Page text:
There’s been a link making the rounds on Film Twitter lately alleging that 1994 was the Best Year For Movies Ever, or somesuch. I haven’t actually read it yet, and any time I’ve seen it posted it’s been in the form of someone indignantly asserting that, in point of fact, it wasn’t even the best year of that decade, etc. I’m not really here to talk about that.
Here’s what I am here to talk about: As I’ve watched people debating the merits of specific years in the ’90s, I’ve come to the realization that 1999 may be the most important year in film for me, personally, at least when it comes to seeing movies in the theatre.
I’ve loved movies for literally as long as I can remember, but it wasn’t until high school that I started to regard loving movies as a part of my identity, for lack of any better way to put it, and seeing American Beauty in 1999 is probably the moment that made me realize that I liked movies, not just movies about ghosts and monsters–that I loved the form, as well as the content.
I’ve got clear, sharp, important memories of seeing movies in theatres prior to 1999: Tremors, Monster Squad, Alien 3, Jurassic Park, an ill-fated attempt to take a date to see Screamers, which may go a long way toward explaining why I didn’t have more dates. But in 1999, I went to the movies just about every weekend, and I may have seen more movies on the big screen than any other year, before or since. (A more accurate portrait would extend this timeline both backward and forward, including parts of 1998 and 2000.)
American Beauty, Lake Placid, House on Haunted Hill, The Mummy, the list goes on and on. I already liked movies before that year, but the movies I saw on the big screen in 1999 played a role in setting the stakes of my taste in movies, and letting me know that I had a taste, that there was something to the movies I liked that was distinct from them necessarily being “good” or “bad.” There was something about them that drew me, specifically.
I went to see The Haunting on opening night, through a theatre lobby filled with fake fog and cheap Halloween decorations. I had friends wave away my warnings about The Haunting and drag me back for a second showing, after which we went to see Lake Placid as penance. I drove with a bunch of other friends all the way to the other side of the city to see Princess Mononoke, the first anime I had ever seen on the big screen. I saw The Blair Witch Project on opening night, when the hype around it was still fresh and seeing it felt like an experience. I learned that I liked House on Haunted Hill more than ostensibly better movies like The Sixth Sense.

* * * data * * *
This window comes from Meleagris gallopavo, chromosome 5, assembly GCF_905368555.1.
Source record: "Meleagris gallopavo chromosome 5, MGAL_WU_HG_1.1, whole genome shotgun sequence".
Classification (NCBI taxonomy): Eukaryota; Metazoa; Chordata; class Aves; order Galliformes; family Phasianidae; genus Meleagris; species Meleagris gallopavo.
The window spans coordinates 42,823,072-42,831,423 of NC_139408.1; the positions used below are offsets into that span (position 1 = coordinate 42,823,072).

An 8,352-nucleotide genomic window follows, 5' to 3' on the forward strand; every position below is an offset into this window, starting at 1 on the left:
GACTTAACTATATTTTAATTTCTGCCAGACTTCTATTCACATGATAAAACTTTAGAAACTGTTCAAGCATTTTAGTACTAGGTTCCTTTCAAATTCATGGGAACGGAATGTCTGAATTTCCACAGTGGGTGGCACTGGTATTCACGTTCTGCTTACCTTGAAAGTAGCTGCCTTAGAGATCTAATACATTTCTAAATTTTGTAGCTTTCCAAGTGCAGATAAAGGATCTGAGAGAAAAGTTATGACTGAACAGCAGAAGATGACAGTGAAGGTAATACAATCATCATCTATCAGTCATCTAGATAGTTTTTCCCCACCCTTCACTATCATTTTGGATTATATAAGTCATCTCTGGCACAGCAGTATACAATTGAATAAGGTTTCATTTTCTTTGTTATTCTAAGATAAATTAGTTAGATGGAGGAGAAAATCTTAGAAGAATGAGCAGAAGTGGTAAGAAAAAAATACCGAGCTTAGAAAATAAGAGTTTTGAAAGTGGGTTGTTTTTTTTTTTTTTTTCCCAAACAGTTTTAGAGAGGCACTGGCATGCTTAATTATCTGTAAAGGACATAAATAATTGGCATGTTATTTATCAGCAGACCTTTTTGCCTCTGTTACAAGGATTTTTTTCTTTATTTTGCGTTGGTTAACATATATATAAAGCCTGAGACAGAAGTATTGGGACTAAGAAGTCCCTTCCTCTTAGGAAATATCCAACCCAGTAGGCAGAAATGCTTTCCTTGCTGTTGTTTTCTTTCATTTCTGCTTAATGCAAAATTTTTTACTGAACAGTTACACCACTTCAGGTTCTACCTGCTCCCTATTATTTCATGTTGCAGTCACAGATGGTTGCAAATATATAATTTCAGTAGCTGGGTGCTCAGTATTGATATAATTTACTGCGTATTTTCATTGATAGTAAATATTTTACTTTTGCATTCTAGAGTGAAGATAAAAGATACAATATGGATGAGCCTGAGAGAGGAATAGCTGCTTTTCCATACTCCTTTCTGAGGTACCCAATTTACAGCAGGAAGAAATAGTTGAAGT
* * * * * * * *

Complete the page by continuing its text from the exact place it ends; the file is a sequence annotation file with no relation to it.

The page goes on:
I also got to familiarize myself with the phenomenon of hype and disappointment, as I joined every other nerd on the planet standing in line for Star Wars Episode 1 only to get, well, Star Wars Episode 1.
Not everything I saw that year was something I liked, even then, and not everything that I liked then has stayed with me in the years since, but I learned a lot about myself, and my relationship to film, and to moviegoing, that year, and a lot of that has stuck with me, even as specific films faded away.
Over the years, I’ve seen a lot more movies on home video than I ever did–or likely will–in theatres, and movies from a lot of different decades have had a huge impact on me at various times. If I had to pick a favorite year for movies, I have no idea what year I would decide on, and if I had to pick a favorite decade, it almost certainly wouldn’t be the ’90s. But if there’s one year of going to the movies that “made me,” then 1999 would probably be it, for better or for worse.